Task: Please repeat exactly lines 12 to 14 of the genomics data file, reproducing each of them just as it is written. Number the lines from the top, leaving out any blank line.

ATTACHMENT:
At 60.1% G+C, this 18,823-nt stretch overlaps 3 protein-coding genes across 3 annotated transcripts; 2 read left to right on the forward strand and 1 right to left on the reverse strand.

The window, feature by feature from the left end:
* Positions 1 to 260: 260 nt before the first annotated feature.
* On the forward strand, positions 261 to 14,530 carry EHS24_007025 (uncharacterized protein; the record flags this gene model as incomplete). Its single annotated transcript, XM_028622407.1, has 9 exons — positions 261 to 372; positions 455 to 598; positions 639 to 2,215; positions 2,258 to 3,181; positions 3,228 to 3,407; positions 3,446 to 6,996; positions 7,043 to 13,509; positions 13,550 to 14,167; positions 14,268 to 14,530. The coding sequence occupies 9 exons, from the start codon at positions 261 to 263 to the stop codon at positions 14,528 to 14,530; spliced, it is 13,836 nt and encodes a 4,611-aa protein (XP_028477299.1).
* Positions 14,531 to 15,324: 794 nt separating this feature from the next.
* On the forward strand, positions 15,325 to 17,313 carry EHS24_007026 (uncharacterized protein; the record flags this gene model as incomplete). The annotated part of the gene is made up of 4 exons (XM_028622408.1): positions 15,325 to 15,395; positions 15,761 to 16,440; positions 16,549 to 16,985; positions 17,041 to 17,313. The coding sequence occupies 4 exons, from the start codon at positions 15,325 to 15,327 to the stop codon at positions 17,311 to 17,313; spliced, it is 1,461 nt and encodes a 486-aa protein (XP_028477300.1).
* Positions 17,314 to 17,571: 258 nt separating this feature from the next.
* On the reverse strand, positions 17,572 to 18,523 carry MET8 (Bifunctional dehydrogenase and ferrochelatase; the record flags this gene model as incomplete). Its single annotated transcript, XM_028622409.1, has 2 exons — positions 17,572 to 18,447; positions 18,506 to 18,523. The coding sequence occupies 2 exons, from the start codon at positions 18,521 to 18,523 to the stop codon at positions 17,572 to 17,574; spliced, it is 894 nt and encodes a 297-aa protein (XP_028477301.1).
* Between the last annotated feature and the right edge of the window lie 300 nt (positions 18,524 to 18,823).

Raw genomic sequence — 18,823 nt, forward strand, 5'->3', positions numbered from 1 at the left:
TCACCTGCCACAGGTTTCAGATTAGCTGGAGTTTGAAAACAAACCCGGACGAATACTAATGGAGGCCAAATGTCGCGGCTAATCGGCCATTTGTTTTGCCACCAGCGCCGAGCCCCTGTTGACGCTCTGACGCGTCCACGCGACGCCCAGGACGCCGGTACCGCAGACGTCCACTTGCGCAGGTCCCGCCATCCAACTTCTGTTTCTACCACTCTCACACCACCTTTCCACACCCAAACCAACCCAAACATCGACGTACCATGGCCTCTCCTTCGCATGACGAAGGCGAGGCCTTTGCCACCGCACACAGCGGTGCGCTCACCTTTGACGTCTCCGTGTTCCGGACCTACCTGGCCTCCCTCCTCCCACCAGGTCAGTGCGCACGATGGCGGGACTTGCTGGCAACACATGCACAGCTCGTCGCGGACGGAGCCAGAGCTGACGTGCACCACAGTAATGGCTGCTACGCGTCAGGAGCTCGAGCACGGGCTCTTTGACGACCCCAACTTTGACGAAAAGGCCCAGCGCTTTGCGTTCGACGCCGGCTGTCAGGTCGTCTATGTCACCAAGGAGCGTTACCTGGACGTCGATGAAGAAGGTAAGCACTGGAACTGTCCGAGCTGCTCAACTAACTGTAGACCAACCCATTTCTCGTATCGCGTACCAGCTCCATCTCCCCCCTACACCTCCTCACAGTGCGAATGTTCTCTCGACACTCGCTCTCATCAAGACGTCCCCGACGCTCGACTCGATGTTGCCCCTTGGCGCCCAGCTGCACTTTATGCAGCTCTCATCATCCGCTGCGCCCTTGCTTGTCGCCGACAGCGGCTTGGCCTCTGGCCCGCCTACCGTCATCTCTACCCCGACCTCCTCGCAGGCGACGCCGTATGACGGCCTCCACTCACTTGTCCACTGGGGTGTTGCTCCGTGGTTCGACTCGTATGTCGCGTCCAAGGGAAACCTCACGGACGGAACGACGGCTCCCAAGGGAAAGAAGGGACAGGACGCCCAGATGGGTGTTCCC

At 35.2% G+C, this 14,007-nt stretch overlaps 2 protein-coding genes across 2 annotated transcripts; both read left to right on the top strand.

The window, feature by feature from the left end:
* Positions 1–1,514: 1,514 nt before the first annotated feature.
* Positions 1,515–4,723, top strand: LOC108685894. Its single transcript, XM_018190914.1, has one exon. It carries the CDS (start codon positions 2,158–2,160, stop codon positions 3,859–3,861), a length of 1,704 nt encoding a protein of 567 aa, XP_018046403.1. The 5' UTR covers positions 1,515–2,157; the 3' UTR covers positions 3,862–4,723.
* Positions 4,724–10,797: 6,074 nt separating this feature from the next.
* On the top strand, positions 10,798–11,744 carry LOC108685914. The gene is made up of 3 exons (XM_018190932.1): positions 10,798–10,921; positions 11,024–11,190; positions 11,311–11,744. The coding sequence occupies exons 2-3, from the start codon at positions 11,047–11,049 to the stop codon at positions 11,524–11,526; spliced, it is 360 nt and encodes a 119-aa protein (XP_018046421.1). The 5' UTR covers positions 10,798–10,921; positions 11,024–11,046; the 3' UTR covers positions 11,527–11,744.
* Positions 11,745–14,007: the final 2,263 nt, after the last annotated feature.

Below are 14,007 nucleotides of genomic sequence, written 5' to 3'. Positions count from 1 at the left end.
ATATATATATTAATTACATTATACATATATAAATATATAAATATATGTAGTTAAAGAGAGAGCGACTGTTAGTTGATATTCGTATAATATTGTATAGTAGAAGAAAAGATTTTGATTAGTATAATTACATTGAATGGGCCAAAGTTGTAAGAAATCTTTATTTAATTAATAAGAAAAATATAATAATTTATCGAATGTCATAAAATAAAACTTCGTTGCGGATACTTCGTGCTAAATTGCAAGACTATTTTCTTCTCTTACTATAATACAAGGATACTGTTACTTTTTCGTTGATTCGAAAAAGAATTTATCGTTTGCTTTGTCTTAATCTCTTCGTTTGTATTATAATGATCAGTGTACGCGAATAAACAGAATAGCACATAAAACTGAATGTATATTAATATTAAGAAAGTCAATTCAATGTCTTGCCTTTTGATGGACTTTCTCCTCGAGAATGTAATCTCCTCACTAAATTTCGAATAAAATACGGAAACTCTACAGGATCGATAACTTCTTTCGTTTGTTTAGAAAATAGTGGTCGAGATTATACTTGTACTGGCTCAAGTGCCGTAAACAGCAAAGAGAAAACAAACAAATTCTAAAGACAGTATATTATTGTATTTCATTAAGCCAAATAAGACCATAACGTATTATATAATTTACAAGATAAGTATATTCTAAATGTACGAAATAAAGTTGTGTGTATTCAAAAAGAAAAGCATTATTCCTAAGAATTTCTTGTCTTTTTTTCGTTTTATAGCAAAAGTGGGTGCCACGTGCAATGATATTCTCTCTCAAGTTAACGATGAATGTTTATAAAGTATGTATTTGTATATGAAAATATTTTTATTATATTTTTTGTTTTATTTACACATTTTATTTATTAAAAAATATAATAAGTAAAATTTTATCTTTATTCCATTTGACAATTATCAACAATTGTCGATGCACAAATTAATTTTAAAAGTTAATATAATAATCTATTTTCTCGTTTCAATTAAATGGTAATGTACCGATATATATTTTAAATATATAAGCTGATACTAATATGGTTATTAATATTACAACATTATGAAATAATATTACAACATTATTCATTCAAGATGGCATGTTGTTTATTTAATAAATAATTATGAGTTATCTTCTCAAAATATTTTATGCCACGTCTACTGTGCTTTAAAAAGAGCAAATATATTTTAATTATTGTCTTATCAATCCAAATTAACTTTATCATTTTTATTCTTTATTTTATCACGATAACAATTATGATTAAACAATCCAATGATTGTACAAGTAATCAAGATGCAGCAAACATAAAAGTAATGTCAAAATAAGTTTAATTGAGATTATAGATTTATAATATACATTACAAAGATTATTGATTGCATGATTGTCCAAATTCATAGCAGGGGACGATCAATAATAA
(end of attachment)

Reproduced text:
At 35.2% G+C, this 14,007-nt stretch overlaps 2 protein-coding genes across 2 annotated transcripts; both read left to right on the top strand.

The window, feature by feature from the left end:
* Positions 1–1,514: 1,514 nt before the first annotated feature.